» BACK TO CRASH.NET

Crash.Net F1 News

Marussia snubbed by Renault for 2014?

14 October 2012

Despite agreeing to continue with Cosworth power next season, the ambitious Marussia F1 team has been casting its net in the hope of catching on with another supplier for when the next set of regulations kick in for 2014.

The 2013 campaign will be the last with the current V8 formula before turbocharged 1.6-litre V6s are ushered in the following year and, despite Cosworth admitting that it has been developing its own unit for the new regulations, there are concerns that it will not have the finances to see the project to fruition [HERE]. With erstwhile Cosworth customers Williams and Caterham having both moved on to use Renault engines, only Marussia and HRT remain on the British company's books but, with the uncertainty surrounding its future participation, need to explore alternatives.

With the success being enjoyed by Red Bull and Lotus, Renault - which looks set to be rivalled only by Mercedes and Ferrari on the engine front in 2014 - remains a favoured option for the backmarkers, but Marussia pilot Timo Glock has lamented the fact that the regie does not appear keen to take on another client.

"It's always unfortunate when you are one of the smaller teams," the veteran told Germany's Auto Motor und Sport, "We are apparently not as respected as others."

The decision is particularly galling for Glock, who has thrown his lot in with Marussia since the Toyota works team pulled out of F1 at the end of 2009, and firmly believes that the small British operation can take big strides next season.

"It is an advantage that the rules remain relatively the same [for 2013], as giant leaps for other teams are no longer possible," he reasoned, "Of course, all will evolve, but we have the opportunity, with [the addition of] KERS, to have a good package because I do think that we have the opportunity to advance into midfield. For next year, that is the goal."

Marussia has already built up useful technical collaborations with both McLaren and Williams and, from 2013, will use the latter's KERS system, which it hopes will allow it to leap-frog Caterham and join the likes of Toro Rosso, Sauber, Force India - and its technical partner - in the midfield.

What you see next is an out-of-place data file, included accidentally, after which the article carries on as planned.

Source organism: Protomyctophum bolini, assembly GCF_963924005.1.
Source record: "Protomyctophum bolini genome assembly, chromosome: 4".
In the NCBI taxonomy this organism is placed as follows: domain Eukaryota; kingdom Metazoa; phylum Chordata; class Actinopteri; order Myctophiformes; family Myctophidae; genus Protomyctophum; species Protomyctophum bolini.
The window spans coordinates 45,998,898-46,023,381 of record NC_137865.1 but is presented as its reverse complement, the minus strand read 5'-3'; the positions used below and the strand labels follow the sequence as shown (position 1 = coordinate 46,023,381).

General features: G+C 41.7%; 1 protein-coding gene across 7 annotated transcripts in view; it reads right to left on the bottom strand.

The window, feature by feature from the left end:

"We're exceptionally pleased with the support we've had from them on the installation of the KERS," Marussia's Dave Greenwood confirmed, "It's been really, really good support from them and it's enabled us to get it into the car relatively easily and all of that work has gone well so far.

"The McLaren [partnership], which is the first one we did, with McLaren Applied Technologies, is going very well. We're pleased with the wind tunnel, we're pleased with the correlation we get to the circuit, which is one of the things that's given us the ability to progress at the back end of this season. Most updates that we've had have done what they should, so that's been very pleasing.

"The simulator programme is going well, particularly helping Charles [Pic] with learning circuits. This back end of the year has been perhaps circuits that he's not used to, so that's been a valuable tool for him."

The technical stability that Glock referred to will also help Marussia make the most of its 2012 developments, with Greenwood confirming that work on next year's car is now underway in earnest.

"I think it's been mentioned many times, the aero rules are quite consistent between 2012 and 2013," he concluded, "A bit like a few other teams, we opted to stay developing this car a little bit longer, but now we've firmly switched over to the '13 car and that's going reasonably well.

"A little bit of layout change was required because of the KERS, so it's taken a few wind tunnel sessions to start getting into that with different wheelbases etc, [and that's] really that's what the aero guys are focusing on. There's obviously quite bit of installation work going on to there to get [KERS] into the car from the design guys, but that's gone reasonably well. The first chassis is in manufacture and the guys are starting to do sample crash tests, so we're in a lot better position than maybe we were last year. Hopefully, with doing a bit more of our homework earlier one, we're looking to progress."


» BACK TO CRASH.NET